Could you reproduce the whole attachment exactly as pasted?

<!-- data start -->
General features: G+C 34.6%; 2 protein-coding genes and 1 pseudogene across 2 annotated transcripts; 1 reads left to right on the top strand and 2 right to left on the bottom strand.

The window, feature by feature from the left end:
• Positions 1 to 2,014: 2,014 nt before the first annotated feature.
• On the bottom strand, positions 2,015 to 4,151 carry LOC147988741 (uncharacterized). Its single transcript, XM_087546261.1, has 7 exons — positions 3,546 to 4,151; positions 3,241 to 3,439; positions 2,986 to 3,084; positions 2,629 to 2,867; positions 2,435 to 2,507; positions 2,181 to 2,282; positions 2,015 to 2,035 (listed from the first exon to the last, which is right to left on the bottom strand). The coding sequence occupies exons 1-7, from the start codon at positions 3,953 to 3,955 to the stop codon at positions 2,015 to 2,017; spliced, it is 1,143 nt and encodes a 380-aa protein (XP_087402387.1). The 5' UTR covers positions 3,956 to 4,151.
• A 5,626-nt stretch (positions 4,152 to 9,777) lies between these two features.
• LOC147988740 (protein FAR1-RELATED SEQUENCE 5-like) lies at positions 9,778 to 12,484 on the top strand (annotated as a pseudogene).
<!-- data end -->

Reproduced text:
General features: G+C 34.6%; 2 protein-coding genes and 1 pseudogene across 2 annotated transcripts; 1 reads left to right on the top strand and 2 right to left on the bottom strand.

The window, feature by feature from the left end:
• Positions 1 to 2,014: 2,014 nt before the first annotated feature.
• On the bottom strand, positions 2,015 to 4,151 carry LOC147988741 (uncharacterized). Its single transcript, XM_087546261.1, has 7 exons — positions 3,546 to 4,151; positions 3,241 to 3,439; positions 2,986 to 3,084; positions 2,629 to 2,867; positions 2,435 to 2,507; positions 2,181 to 2,282; positions 2,015 to 2,035 (listed from the first exon to the last, which is right to left on the bottom strand). The coding sequence occupies exons 1-7, from the start codon at positions 3,953 to 3,955 to the stop codon at positions 2,015 to 2,017; spliced, it is 1,143 nt and encodes a 380-aa protein (XP_087402387.1). The 5' UTR covers positions 3,956 to 4,151.
• A 5,626-nt stretch (positions 4,152 to 9,777) lies between these two features.
• LOC147988740 (protein FAR1-RELATED SEQUENCE 5-like) lies at positions 9,778 to 12,484 on the top strand (annotated as a pseudogene).